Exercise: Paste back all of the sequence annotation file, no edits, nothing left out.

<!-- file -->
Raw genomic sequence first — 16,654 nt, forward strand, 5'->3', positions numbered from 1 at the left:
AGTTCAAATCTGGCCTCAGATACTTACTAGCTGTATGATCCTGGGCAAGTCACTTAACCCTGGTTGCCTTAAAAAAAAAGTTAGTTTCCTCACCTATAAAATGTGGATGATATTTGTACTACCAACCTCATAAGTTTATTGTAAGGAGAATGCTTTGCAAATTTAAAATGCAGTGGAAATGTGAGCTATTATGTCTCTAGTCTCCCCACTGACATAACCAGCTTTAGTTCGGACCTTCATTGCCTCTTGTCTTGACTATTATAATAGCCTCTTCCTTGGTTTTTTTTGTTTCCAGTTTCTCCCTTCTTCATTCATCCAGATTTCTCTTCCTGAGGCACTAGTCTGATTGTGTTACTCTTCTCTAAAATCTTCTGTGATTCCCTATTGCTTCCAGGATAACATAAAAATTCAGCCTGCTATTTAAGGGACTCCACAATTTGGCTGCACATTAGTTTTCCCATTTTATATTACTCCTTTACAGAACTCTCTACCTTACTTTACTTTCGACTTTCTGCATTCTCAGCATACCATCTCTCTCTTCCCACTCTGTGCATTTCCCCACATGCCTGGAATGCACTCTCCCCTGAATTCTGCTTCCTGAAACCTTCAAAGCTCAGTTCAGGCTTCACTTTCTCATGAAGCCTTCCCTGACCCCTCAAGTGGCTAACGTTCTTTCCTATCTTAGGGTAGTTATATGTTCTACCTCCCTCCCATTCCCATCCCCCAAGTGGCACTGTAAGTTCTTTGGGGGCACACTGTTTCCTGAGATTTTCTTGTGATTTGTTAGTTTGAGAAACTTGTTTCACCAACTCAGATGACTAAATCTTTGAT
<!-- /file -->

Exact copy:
Raw genomic sequence first — 16,654 nt, forward strand, 5'->3', positions numbered from 1 at the left:
AGTTCAAATCTGGCCTCAGATACTTACTAGCTGTATGATCCTGGGCAAGTCACTTAACCCTGGTTGCCTTAAAAAAAAAGTTAGTTTCCTCACCTATAAAATGTGGATGATATTTGTACTACCAACCTCATAAGTTTATTGTAAGGAGAATGCTTTGCAAATTTAAAATGCAGTGGAAATGTGAGCTATTATGTCTCTAGTCTCCCCACTGACATAACCAGCTTTAGTTCGGACCTTCATTGCCTCTTGTCTTGACTATTATAATAGCCTCTTCCTTGGTTTTTTTTGTTTCCAGTTTCTCCCTTCTTCATTCATCCAGATTTCTCTTCCTGAGGCACTAGTCTGATTGTGTTACTCTTCTCTAAAATCTTCTGTGATTCCCTATTGCTTCCAGGATAACATAAAAATTCAGCCTGCTATTTAAGGGACTCCACAATTTGGCTGCACATTAGTTTTCCCATTTTATATTACTCCTTTACAGAACTCTCTACCTTACTTTACTTTCGACTTTCTGCATTCTCAGCATACCATCTCTCTCTTCCCACTCTGTGCATTTCCCCACATGCCTGGAATGCACTCTCCCCTGAATTCTGCTTCCTGAAACCTTCAAAGCTCAGTTCAGGCTTCACTTTCTCATGAAGCCTTCCCTGACCCCTCAAGTGGCTAACGTTCTTTCCTATCTTAGGGTAGTTATATGTTCTACCTCCCTCCCATTCCCATCCCCCAAGTGGCACTGTAAGTTCTTTGGGGGCACACTGTTTCCTGAGATTTTCTTGTGATTTGTTAGTTTGAGAAACTTGTTTCACCAACTCAGATGACTAAATCTTTGAT